High search volume is an indication of keyword popularity. The more popular the phrase, the more people are searching for it.
But before you go off and choose the most searched keywords, keep in mind that those popular keywords will also be highly competitive.
Popular keywords with large search volume are usually reserved for very high Domain Authority sites and will be very difficult to compete against.
Domain Authority (DA) is a score based on a 100-point scale developed by Moz. This score predicts how well your website will rank on search engines.
Want to check out your DA? Download the MozBar. This free web tool provides access to several valuable SEO metrics.
You use DA when comparing your site to another, or following the “strength” or power of your website over time. The greater your DA score, the more likely you are to have strong website traffic and high rank.
So what’s the sweet spot?
According to Moz’s The Beginner’s Guide To SEO, those popular keyword searches make up less than 30% of the searches performed on the web. The remaining 70% is “long tail” keyword search. While long-tail queries contain less-searched keywords and phrases, they bring in the majority of search volume.
Long-tail keyword search is more about relevance than popularity. This is where you want to focus your energies. Relevant content will organically gain popularity over time – relevant long form content.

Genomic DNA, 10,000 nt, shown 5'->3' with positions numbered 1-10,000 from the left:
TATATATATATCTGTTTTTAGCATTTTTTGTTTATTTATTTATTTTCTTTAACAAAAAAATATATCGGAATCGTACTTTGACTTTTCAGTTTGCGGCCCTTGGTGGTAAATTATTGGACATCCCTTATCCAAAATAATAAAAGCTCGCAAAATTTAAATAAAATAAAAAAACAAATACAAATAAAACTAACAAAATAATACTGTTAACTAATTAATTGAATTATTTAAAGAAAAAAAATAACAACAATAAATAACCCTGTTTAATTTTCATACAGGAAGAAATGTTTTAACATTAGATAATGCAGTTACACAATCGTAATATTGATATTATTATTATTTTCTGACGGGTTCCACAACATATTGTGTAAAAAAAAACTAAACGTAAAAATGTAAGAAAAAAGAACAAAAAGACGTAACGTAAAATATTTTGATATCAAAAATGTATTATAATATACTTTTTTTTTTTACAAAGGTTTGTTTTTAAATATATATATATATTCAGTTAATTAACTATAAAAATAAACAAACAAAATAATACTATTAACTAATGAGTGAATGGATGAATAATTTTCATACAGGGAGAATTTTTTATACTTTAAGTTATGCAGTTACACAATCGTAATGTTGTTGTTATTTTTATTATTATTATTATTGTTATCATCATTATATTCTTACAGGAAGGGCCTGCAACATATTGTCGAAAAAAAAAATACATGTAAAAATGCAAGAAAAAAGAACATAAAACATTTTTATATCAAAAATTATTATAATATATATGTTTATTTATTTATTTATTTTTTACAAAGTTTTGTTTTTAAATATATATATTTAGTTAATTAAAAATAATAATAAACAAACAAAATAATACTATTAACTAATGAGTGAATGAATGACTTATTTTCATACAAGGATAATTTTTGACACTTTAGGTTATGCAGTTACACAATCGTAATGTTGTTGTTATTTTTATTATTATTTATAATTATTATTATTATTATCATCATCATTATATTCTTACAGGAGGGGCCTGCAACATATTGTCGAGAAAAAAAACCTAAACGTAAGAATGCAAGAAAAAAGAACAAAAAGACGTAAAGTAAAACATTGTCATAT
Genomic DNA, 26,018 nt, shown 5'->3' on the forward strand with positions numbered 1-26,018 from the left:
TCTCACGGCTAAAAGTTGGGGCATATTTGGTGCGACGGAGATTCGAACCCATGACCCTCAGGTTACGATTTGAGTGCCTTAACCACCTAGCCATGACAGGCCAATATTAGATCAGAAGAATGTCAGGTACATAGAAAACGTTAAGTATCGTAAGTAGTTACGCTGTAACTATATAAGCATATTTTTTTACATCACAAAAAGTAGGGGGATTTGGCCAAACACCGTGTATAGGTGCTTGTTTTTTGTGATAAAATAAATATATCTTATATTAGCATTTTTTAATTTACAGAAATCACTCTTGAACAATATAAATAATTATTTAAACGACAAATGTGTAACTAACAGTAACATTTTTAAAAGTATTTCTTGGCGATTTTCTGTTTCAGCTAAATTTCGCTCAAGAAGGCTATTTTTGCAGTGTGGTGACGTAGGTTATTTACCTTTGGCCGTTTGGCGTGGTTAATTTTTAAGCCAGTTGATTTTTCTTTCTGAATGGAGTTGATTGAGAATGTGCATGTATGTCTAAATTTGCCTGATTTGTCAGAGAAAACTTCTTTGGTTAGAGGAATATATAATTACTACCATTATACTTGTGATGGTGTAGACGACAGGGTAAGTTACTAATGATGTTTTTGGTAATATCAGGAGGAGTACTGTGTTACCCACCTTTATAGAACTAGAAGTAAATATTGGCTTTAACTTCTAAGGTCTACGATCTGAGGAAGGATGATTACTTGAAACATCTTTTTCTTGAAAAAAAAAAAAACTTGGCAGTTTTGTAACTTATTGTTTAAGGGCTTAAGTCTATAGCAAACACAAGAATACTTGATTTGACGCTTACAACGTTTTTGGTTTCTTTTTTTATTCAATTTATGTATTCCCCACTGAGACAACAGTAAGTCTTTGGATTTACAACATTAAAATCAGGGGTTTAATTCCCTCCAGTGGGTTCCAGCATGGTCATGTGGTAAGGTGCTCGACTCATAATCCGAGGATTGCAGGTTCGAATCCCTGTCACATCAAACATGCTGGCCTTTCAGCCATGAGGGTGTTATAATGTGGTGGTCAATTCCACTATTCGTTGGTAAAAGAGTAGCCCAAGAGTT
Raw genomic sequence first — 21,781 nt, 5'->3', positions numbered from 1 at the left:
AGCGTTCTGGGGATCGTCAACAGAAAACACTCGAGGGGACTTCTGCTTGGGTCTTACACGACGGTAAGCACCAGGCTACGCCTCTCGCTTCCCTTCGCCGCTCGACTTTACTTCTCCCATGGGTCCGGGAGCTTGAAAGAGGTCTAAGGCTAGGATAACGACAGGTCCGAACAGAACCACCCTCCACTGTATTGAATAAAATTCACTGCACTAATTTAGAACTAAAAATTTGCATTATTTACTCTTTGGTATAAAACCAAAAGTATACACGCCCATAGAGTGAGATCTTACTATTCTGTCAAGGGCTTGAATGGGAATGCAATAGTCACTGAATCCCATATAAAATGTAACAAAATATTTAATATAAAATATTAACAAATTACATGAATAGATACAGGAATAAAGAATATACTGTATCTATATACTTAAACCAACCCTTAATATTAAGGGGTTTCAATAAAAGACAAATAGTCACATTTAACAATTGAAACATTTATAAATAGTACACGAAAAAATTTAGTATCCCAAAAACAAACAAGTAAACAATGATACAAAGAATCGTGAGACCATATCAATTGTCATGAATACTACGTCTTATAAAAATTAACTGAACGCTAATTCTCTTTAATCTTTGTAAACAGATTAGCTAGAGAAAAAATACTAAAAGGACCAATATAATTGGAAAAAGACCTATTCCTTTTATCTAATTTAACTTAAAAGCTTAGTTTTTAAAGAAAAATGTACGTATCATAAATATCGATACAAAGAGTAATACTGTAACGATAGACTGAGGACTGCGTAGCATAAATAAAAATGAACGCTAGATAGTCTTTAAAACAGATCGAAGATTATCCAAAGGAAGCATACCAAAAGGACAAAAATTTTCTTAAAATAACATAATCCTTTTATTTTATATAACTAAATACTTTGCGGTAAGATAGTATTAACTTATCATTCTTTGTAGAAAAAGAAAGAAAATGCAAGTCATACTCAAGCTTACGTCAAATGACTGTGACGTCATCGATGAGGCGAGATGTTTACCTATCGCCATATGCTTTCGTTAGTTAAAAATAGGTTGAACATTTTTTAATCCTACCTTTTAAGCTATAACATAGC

Long form content naturally ranks for long-tail search queries. Content that answers longer search queries is more likely to rank and ultimately, draw more audience to your site. Moz investigated what kind of content gets links back in 2012. They found a correlation between word count and backlinks:
Long form content has a better chance of attracting backlinks than short form content.
Another bonus? Long form content often converts better, because they often answer the questions of those further down the conversion funnel ready to take action!
3. Semantic Search
Google has evolved to become a semantic search engine: connecting visitors to webpages with the meaning they are looking for, not just the keywords and phrases typed into the search box.
In Moz’s 2015 Search Engine Ranking Factors Report, keywords and content-based metrics were the third highest influential ranking factor. The evolution of semantic search will only enhance their influence on SEO.